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eSignatures: Be Sure You Know What You Are Getting

National Mortgage Professional
Jan 12, 2010

As current regulations continue to change, one topic that has moved to the forefront among mortgage bankers is eSignatures. A normal assumption in reference to eSignatures is that any signature obtained in a legal and binding face-to-face meeting is comparable to eSignature. However, in the electronic world, things are very different. As can be seen throughout the industry, the term eSignature is used most often for three distinctly different items, which are an acknowledgement, an acknowledgement with a name being placed on a page, or a true certified watermarked and vaulted electronic signature. Although the first two may currently conform to the initial disclosure regulatory requirements, they are not a true legal and binding signature. An acknowledgement in most cases does not have the security built around it, which, in turn, confirms that the individual completing the process is actually the person of record. It simply provides a verification that an electronic document is delivered to a specified e-mail address, or even that a person has opened the e-mail to review it. Additionally, acknowledgements may have credentials built into the delivery mechanism that requires the recipient to go through a simple process to open the documents, similar to buying tickets online to an event. In either case, the actions do not certify that the individual obtaining the information is, in fact, the person of record, only that someone is using the computer and opened a file. A true eSignature has a very secured process. This process is transaction-specific, borrower-specific, and certifies that each borrower is in fact the person of record. This certification ensures companies that the information they have transmitted is being received, reviewed, and signed by the actual borrower or co-borrower and not another member of the family or unrelated individual. A true eSignature process takes into account a number of different factors and not just the input of randomly selected letters and numbers that anyone opening an e-mail can enter. A secured and certified eSignature goes as far as to perform the transaction differently for the borrower and co-borrower, making each signing ceremony independent of the other, while allowing the lender to know a specific individual has completed the process. After the eSignature process is completed, the documentation is sent to a tamper-proof eVault for delivery. Under this type of process, the eSignature is as legal and binding as any signature notarized face-to-face. Because the documents are immediately sent to the eVault, they are much more secure than those going through a manual process and hand-delivered to a lender. From the eVault, documents can be electronically transmitted to the Mortgage Electronic Registration Systems (MERS) for registration or delivered to a secondary market investor which has the assurance the eSigned certified documents are genuine. As the eSignature debate moves to a complete eMortgage climate, it is vital that companies understand the difference between an electronic acknowledgement and a true eSignature. Choosing the wrong electronic source may result in legal and monetary problems due to lack of adherence to federal, state and local statues, as well as investor requirements surrounding the electronic signature process.     Ed F. Wallace Jr., Ph.D. is the chief integration officer for Docu Prep Inc., a nationwide provider of closing documents and initial disclosure services, including secure electronic delivery tools, loan analysis testing, and dynamic selection of documents, bar coding, secured and certified eSignatures and eMortgages via LOS interfaces, Web services and standalone systems. He may be reached by phone at (801) 574-2919.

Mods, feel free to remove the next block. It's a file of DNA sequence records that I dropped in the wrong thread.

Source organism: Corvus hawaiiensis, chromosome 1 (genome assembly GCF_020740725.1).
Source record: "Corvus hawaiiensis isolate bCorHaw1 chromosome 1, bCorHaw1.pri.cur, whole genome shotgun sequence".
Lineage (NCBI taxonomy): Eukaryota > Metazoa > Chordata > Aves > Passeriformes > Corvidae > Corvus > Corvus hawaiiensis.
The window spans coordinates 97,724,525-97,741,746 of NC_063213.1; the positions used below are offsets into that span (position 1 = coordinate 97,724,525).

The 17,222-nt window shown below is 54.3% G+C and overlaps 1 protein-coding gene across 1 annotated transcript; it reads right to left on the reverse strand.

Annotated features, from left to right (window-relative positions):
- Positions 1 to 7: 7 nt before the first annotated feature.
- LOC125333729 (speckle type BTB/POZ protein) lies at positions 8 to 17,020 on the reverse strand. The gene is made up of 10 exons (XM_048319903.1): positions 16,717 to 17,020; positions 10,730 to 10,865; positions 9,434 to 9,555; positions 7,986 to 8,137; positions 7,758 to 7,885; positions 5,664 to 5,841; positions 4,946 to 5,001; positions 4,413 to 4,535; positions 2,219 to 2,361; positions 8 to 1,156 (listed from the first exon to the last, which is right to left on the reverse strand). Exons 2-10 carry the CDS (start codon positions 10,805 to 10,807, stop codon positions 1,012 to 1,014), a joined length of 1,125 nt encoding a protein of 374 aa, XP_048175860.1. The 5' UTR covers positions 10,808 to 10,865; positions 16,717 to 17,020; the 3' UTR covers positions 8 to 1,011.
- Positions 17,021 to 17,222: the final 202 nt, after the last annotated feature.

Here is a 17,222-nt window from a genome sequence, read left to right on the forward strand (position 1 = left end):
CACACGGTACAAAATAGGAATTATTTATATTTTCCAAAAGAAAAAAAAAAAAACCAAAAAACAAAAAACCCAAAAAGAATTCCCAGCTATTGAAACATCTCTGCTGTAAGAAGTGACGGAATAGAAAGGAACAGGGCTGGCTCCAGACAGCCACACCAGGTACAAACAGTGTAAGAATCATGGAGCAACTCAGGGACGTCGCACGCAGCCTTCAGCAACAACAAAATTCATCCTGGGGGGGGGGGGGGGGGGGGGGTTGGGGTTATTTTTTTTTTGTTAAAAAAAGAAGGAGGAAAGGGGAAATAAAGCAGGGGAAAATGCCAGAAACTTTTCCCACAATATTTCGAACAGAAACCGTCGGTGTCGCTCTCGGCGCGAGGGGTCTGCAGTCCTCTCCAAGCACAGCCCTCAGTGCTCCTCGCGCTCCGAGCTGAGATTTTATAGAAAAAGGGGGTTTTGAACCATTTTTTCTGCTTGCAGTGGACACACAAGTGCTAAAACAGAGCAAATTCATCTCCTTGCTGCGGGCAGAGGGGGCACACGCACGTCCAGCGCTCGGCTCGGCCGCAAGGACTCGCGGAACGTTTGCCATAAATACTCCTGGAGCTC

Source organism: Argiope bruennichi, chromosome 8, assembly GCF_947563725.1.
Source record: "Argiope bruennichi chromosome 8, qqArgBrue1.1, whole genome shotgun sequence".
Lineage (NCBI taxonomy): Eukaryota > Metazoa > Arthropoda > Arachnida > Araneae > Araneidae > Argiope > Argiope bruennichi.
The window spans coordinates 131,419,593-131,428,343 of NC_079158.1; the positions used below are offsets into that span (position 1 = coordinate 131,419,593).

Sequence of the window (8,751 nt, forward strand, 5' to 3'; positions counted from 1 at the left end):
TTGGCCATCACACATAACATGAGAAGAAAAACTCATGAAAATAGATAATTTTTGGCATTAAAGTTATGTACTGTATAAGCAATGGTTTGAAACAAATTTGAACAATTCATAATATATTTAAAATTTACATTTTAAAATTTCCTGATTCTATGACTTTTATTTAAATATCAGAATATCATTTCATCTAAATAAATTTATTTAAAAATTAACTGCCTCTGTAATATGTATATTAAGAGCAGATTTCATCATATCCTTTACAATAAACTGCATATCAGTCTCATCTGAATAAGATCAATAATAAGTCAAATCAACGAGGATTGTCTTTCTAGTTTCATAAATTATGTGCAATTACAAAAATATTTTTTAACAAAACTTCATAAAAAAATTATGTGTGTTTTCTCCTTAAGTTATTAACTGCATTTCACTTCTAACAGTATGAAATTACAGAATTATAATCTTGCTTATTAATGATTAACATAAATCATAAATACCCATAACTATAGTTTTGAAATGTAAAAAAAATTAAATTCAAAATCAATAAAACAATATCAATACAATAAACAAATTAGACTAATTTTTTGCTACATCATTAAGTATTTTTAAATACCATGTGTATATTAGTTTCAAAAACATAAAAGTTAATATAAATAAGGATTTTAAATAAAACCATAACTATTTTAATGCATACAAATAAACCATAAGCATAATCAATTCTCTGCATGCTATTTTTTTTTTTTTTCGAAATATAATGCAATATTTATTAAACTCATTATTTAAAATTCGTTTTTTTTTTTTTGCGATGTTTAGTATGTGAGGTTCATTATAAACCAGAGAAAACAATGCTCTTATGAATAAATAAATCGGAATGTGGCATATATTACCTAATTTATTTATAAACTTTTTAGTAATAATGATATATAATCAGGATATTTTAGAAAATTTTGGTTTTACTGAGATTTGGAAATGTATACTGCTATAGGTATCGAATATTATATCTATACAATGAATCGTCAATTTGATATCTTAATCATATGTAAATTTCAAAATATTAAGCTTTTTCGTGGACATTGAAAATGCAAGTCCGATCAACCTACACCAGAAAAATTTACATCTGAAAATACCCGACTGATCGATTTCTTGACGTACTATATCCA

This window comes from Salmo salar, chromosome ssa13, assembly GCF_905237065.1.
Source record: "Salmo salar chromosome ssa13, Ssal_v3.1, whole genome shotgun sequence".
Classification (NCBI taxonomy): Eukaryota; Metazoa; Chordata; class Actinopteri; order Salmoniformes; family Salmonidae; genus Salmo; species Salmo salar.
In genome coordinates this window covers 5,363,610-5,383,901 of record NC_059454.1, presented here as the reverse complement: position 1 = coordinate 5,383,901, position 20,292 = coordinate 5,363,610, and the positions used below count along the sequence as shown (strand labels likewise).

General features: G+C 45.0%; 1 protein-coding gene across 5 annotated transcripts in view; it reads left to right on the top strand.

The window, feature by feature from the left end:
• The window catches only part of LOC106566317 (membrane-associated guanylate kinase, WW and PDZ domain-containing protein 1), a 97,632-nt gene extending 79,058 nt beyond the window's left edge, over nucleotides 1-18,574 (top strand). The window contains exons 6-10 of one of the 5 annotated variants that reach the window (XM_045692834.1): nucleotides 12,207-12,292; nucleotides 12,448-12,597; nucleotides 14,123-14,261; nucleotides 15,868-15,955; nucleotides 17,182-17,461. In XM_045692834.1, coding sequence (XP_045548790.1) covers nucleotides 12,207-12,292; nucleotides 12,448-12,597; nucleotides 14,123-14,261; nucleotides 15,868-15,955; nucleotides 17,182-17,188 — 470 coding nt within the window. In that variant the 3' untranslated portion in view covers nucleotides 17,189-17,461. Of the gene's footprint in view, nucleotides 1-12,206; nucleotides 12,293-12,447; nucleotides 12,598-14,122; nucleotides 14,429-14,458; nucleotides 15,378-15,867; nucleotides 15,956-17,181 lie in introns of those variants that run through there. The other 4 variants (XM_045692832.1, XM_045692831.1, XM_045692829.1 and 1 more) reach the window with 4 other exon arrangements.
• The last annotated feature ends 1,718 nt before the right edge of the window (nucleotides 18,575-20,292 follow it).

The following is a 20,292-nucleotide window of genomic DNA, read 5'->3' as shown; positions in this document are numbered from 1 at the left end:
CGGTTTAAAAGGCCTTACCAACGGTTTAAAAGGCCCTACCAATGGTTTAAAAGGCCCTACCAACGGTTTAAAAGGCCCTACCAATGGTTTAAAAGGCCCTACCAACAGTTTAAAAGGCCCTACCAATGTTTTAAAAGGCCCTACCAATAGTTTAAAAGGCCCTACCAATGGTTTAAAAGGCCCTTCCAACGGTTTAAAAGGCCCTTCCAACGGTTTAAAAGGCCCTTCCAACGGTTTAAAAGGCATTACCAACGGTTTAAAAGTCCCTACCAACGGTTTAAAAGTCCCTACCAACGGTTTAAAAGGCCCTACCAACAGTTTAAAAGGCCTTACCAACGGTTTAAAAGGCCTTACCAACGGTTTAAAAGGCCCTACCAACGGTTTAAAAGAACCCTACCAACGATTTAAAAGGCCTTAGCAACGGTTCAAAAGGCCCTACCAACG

Published
Jan 12, 2010